- Hooker to Darwin, “Monday” [February 1863], Darwin MSS, vol. 101, ff. 105–107.
- Lyell to Hooker, 9 March 1863, Hooker MSS. The letter (though not the portion I have quoted) is partially printed in K. Lyell, ed., Life, Letters and Journals, (no. 17), II, 361–362.
- There is a short biographical memoir of Falconer by Charles Murchison in Murchison's edition of Palaeontological Memoirs and Notes of the Late Hugh Falconer, M.D., 2 vols. (London: Hardwicke, 1868). The Falconer papers, now in the Forres Museum, have recently been calendared by P. J. Boylan, Director of the Leicester Museum. I am grateful to him for granting me access to these papers.
- For instance, Owen and Falconer had clashed on various occasions about the identification and classification of fossil elephants. See Falconer's remarks in his “On the American Fossil Elephant of the Regions Bordering the Gulf of Mexico,” reprinted in his Palaeontological Memoris, II, 212–291, esp. 215–218 and 272–274, But as Falconer wrote to his niece on 16 March 1863, “I have had a hard morning with Prestwich. He makes common cause with me against the foe [Lyell]. My encounter with O[wen] is child's play to it.” Falconer MSS, letter 94.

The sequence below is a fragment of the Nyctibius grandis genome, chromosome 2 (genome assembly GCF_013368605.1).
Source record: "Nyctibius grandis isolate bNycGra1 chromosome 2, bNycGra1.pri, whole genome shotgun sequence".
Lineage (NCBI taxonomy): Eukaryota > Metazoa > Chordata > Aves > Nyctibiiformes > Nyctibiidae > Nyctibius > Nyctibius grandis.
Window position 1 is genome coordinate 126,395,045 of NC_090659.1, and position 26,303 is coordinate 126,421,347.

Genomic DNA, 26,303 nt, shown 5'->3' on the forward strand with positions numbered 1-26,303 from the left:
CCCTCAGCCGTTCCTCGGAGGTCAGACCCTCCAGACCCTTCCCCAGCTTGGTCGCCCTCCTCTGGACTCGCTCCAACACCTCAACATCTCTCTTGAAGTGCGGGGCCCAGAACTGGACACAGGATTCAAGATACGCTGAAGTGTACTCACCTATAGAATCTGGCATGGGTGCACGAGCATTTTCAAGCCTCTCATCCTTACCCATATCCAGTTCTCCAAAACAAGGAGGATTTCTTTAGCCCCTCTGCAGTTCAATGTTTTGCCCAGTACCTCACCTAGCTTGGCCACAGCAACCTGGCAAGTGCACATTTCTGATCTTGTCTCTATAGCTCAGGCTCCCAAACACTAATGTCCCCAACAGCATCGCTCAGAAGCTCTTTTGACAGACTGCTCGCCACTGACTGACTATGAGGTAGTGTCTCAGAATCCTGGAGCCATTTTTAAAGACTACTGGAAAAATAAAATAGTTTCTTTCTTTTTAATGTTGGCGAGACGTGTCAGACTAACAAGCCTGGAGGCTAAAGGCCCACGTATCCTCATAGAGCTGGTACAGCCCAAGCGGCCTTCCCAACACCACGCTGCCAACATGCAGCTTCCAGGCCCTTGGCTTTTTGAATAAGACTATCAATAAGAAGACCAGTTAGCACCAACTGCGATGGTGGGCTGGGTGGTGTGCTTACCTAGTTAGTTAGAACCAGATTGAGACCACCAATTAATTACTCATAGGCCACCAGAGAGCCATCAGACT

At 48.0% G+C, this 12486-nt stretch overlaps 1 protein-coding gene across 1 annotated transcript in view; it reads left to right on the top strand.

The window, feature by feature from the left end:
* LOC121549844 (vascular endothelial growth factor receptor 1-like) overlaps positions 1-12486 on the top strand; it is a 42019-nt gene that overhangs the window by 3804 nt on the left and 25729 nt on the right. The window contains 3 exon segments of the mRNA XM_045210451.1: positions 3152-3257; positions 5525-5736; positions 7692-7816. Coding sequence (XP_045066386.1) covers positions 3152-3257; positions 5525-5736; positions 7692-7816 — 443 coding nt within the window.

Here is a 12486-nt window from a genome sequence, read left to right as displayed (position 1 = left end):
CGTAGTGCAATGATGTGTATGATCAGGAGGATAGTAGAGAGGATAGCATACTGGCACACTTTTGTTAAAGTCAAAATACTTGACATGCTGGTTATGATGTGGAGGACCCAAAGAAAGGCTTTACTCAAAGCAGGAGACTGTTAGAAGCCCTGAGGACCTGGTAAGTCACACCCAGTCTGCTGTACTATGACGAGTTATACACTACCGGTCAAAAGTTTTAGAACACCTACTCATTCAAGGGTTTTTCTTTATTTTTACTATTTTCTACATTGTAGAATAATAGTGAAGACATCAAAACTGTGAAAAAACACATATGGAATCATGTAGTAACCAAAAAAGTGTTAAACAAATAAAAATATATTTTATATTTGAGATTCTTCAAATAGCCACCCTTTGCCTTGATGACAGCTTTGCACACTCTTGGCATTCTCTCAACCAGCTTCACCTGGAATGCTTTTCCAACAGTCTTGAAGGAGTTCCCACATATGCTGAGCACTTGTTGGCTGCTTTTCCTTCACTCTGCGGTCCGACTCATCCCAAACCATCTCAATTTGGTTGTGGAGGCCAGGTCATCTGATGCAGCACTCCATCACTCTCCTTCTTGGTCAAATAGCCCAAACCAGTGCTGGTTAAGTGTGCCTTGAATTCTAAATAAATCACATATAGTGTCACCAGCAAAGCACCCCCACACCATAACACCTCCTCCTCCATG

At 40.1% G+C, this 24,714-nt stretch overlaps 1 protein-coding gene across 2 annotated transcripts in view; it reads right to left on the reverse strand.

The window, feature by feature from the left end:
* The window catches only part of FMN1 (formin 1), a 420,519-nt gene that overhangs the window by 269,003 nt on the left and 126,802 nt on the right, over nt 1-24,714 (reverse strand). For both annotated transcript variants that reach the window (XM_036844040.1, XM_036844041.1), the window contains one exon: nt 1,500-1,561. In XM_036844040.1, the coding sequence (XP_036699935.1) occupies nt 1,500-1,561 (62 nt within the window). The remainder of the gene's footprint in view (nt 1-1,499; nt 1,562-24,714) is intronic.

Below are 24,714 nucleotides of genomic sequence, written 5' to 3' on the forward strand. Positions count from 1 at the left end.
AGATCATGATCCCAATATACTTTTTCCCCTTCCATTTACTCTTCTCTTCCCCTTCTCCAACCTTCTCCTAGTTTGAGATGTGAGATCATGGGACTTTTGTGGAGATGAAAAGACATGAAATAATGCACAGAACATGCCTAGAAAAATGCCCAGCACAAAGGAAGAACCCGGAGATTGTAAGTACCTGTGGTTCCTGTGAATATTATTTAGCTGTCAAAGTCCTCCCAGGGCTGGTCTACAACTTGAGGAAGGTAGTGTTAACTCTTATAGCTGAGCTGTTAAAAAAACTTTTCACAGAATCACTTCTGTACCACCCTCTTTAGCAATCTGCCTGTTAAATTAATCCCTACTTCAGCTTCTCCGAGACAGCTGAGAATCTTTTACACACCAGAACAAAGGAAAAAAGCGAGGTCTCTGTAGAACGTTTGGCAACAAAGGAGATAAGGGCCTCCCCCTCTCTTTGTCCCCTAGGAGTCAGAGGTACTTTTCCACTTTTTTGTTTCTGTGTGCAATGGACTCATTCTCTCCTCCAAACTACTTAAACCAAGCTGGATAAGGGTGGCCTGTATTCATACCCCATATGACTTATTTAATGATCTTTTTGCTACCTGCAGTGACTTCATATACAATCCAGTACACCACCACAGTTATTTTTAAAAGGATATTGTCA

- There are various examples of this in the Lyell MSS in Edinburgh, and in a series of letters concerning some molars found by Rev. S. W. King, forwarded by Lyell to Falconer, in the small collection of Falconer letters in the library of the Wellcome Institute for the History of Medicine.
- For an excellent assessment of these explorations see J. W. Gruber, “Brixham Cave and the Antiquity of Man,” in Context and Meaning in Cultural Anthropology ed. M. E. Spiro (New York: Free Press, 1965).
- Charles Lyell, The Geological Evidences of the Antiquity of Man (London: John Murray, 1863), p. 101.
- E. Healey, Lady Unknown: The Life of Angela Burdett-Coutts (London: Sidgwick and Jackson, 1978).
- The series is preserved in the Lyell MSS, Edinburgh University Library.
- General accounts of these developments may be found in K. P. Oakley, “The Problem of Man's Antiquity,” Bull. Brit. Mus. (Nat. Hist.), Geol. Ser., 9 (1964), 86–155, esp. 94–95; Glyn Daniel, The Idea of Prehistory (Harmondsworth: Penguin, 1962); J. Lyon, “The Search for Fossil Man: Cinq personnages à la recherche du temps perdu,” Isis, 61 (1970), 68–84; and especially L. Kevin Clark, Pioneers of Prehistory in England (London: Sheed and Ward, 1961).
- J. V. Gruber, “Brixham Cave and the Antiquity of Man,” in Context and Meaning in Cultural Anthropology ed. M. E. Spiro (New York: Free Press, 1965). p. 396, insists on the importance of Lyell's public conversion. Lyell's 1859 address, Gruber wrote, “represents something of a watershed in the history of man's conception of his own past.”
- Lyell's correspondents began awaiting Antiquity in 1861, and on 27 March 1862, Pengelly wrote to Lyell, “You may be interested that a poor coast-guard man has just written to ask if I can tell him when your work on the ‘Antiquity of Man’ may be expected. I was quite delighted with the query from such a quarter. He lives in a very out-of-the-world nook in Cornwall.” Lyell MSS.